For Dewi Sukarno, the 42-year-old, Japanese-born widow of Indonesia’s founding president, a recent return to Bali was not solely for nostalgia’s sake. It also marked the start of a mission to acquaint her daughter, Karina, 15, with the heritage and land of her late father, a land Karina had never known.
Sukarno, the architect of Indonesian independence from the Dutch and the nation’s strongman and dictator for 22 years, from 1945 to 1967, met Dewi on one of his visits to Japan. He was 58 then, she was 19 and a fledgling actress. As Dewi (pronounced Davey) remembers it, “He asked me to be his inspiration, strength and the joy of his life. I was his shadow, secretary, accomplice, friend and confidante.” They married in 1959 and for the next seven years she enjoyed a pampered, enchanted life as the wife of a man who as a Moslem practiced polygamy (he had two other wives at the time) but always treated Dewi as No. 1. “People say he spoiled me, but my love for him was not because of material things,” Dewi claims. “I loved him for his mind.”
The idyll ended in the mid-1960s as Sukarno lost political power. He insisted that the pregnant Dewi return to Japan to have their child. And so Karina was born in Tokyo, on the day (March 7, 1967) her father was put under house arrest by a new Indonesian government. Dewi’s attempts to return to her husband’s side were thwarted—”They told me I would be put to death.” Only on Sukarno’s deathbed was she permitted a brief final meeting.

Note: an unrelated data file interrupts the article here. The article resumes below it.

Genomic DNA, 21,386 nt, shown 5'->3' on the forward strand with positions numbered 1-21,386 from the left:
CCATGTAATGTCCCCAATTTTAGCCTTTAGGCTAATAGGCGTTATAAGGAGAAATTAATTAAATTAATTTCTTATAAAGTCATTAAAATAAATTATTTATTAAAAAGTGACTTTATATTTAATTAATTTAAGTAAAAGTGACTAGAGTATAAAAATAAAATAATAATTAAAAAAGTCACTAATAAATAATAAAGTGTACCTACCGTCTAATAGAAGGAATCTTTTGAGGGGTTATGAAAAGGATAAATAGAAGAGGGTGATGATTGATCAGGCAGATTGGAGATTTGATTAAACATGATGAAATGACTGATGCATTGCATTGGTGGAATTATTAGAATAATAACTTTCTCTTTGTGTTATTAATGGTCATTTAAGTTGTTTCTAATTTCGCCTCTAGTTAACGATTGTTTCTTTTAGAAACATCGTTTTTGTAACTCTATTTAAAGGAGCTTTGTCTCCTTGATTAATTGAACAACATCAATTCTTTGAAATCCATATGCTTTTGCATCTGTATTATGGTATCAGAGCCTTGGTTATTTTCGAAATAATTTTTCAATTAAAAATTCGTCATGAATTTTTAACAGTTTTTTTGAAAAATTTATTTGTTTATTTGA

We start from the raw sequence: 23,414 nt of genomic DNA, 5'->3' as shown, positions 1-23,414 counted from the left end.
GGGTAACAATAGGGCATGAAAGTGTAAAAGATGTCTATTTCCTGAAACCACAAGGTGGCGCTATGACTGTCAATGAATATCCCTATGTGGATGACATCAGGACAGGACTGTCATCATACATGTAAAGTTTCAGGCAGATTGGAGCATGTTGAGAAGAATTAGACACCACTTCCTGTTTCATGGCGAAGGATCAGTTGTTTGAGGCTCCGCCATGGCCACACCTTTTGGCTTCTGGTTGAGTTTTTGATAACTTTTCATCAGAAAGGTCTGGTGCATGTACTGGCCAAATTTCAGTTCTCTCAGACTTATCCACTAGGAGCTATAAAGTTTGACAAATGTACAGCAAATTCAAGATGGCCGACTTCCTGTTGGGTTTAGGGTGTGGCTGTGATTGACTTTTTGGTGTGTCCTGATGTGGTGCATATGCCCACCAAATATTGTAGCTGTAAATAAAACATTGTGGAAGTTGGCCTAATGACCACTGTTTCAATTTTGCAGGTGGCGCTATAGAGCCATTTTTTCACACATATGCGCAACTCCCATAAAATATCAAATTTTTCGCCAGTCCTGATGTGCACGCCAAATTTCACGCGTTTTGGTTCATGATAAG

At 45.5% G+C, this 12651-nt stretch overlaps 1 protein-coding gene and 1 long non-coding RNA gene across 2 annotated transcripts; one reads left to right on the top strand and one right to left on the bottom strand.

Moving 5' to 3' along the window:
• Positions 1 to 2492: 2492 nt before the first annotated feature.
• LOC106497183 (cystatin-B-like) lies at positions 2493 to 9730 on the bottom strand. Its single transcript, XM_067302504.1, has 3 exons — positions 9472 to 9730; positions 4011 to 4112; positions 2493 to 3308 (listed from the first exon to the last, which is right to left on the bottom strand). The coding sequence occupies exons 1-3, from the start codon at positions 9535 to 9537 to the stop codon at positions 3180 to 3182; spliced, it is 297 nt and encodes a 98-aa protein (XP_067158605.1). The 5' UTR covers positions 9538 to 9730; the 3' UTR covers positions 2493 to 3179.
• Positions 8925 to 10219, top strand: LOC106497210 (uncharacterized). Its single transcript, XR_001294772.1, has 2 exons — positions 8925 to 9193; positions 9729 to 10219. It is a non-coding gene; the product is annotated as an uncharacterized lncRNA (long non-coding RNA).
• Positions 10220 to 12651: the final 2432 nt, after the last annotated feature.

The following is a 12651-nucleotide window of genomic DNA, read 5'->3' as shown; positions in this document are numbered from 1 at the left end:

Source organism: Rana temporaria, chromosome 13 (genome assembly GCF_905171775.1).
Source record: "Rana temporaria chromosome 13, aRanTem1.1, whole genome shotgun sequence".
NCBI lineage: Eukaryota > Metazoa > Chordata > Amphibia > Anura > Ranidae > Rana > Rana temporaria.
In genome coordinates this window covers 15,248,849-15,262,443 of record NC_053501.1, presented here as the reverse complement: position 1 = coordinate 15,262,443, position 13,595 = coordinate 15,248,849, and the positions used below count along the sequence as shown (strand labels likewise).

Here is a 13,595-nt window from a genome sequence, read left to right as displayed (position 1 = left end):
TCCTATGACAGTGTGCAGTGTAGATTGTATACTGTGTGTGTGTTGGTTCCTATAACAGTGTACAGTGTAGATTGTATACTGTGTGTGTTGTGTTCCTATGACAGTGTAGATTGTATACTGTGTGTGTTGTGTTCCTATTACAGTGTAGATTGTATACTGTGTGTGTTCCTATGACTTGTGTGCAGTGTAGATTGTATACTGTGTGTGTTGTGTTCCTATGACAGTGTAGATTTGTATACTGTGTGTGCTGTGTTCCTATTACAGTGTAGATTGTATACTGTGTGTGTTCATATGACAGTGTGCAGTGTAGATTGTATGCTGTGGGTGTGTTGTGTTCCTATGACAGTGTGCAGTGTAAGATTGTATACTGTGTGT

With Sukarno gone, Dewi returned to Japan, then moved to Switzerland and finally settled in Paris, there to replace her widow’s weeds with the best that hauts couturiers could provide. She became a jetset regular, whose amours were gossiped about all along the Avenue Montaigne. Dewi partied tirelessly and on one occasion made her entrance at an all-night fete wearing a diamond-studded turban with white feathers shooting from the top. A not-so-glamorous guest hissed, “She must have parked her elephants outside.”
Dewi always retained her Indonesian citizenship, and when she tentatively returned to Bali last year to attend a Sukarno family wedding she received a warm welcome. The years, it seems, had closed the abyss between herself and the current military government. In fact, one of three factories formerly registered in her name was given back to her. She saw her new status principally as an opportunity to restore her daughter’s birthright.
In truth, French society has paled for Dewi, though she will keep her five-room Paris pied-à-terre. Says Dewi, dramatically, “Can you imagine getting old and having nothing to do but go to stupid parties?”